The story begins with the two main characters dropped on the shores of Cyseal – Source Hunters sent to track down “source” and “Sourcerers”, the evil magic and those who practice it. The pair make their way into town, and discover a murder mystery, and then it all just goes on from there. The writers of this game are amazing, because they connect so many disparate stories, and drop so many quests doing different things throughout the story. There are so many different options for what you can do, and that’s another reason why we’ve played so much. It turns out that my boyfriend is also a video game completist, so we often find ourselves completing small side quests because they’re just there and need to be done to get us the experience points and level up. And we can’t just let that lady not know what happened to her brother! Or the local cat who is looking for love go lonely. There’s so much, big and small and it all adds up.
Additionally, the gameplay is terrific. The number of times we’ve found ourselves marveling at the attention to detail that went into this world are innumerable. If a character is standing in some kind of liquid and an electric charge hits them, chances are high that they’ll be shocked and stunned. Characters who are warm have reduced damage from freezing attacks, and cannot be frozen in place, while those characters who are chilled and attacked with a water/ice spell are more susceptible to freezing. There were times when we would find ourselves after battles saying, “I wish there were a way to clean up all that poison” or fire, or static water. And eventually we found a spell that cleans it all up. It was available at a higher level, but it was there. But once we found one solution, other problems come up, and the game provides answers to those as well.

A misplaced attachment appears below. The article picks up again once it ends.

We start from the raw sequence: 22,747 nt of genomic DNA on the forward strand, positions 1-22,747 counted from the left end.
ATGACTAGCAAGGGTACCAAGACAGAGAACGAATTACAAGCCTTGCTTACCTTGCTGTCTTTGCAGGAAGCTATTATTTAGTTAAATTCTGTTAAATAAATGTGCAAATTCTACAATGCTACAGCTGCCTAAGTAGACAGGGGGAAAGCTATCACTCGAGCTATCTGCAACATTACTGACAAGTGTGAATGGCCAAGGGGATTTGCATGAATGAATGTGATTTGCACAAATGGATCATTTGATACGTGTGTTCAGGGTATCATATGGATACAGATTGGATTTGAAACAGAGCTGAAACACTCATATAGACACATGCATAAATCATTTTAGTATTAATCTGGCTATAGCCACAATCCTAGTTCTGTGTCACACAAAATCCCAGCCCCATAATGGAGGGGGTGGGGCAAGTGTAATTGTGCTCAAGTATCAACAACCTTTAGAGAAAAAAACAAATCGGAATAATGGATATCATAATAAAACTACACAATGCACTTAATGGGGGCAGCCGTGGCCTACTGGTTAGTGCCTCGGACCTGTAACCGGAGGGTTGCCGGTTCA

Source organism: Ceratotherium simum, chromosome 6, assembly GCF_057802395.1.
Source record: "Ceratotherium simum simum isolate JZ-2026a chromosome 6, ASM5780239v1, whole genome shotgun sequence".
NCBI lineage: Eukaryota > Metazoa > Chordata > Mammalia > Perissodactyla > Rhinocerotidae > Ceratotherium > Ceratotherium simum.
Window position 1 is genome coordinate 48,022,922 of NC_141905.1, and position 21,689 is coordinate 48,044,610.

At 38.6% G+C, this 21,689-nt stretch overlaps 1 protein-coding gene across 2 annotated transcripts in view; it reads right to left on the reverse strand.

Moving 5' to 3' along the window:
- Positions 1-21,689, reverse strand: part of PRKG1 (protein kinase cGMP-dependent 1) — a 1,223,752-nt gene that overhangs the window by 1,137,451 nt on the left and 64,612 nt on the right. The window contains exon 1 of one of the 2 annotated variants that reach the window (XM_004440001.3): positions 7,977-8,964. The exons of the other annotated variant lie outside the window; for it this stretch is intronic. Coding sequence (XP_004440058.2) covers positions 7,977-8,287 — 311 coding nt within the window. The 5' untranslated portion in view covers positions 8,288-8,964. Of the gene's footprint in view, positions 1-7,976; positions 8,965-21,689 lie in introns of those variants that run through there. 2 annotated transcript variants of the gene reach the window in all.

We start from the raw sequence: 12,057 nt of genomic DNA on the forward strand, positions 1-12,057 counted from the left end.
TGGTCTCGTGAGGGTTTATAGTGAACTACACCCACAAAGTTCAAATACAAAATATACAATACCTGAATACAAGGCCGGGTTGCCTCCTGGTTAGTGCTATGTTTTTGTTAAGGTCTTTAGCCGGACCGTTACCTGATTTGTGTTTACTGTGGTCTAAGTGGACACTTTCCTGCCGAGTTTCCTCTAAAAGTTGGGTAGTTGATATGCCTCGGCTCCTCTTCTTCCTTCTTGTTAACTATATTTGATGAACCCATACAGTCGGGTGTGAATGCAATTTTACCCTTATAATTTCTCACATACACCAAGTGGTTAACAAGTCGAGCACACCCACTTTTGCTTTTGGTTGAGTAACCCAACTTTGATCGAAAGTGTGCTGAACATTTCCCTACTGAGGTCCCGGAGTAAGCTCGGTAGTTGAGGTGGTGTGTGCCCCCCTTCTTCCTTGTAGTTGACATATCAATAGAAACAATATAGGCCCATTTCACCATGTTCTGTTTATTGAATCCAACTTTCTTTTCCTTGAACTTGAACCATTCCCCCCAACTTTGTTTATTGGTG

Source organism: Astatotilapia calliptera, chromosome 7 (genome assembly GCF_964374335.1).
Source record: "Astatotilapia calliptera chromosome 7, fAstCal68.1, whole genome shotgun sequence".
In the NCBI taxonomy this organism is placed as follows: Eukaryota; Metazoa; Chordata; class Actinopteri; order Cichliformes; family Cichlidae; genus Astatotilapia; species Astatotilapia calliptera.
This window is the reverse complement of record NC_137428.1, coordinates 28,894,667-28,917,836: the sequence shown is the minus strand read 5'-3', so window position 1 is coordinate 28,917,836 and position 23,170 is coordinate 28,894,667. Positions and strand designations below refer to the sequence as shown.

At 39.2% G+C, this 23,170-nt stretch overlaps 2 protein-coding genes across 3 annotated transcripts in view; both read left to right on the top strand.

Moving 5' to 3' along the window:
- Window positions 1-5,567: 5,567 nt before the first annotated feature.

We have died a lot in the game. We find ourselves in battles with opponents who are too high a level for us, or who are on our same level. If they’re too high, we usually find ourselves leaving and coming back when we have more experience. But those battles with opponents on our same level usually require a few tries. Which strategies worked well in this first fight? Which resulted in our characters being slaughtered super fast? We talk about it, adjust tactics, and try again. Last night, for example, we found our way to a boss and his minions, and had to try the fight three different times before finally prevailing on the fourth when we figured out the best way to take care of the fight. Sorta-Spoiler: there’s a lot of crowd control tactics that we use in those fights with bosses on our same level. The most satisfying part is that moment when you figure out “AHA! This is how it’s done!” and then it becomes, if not easy, manageable.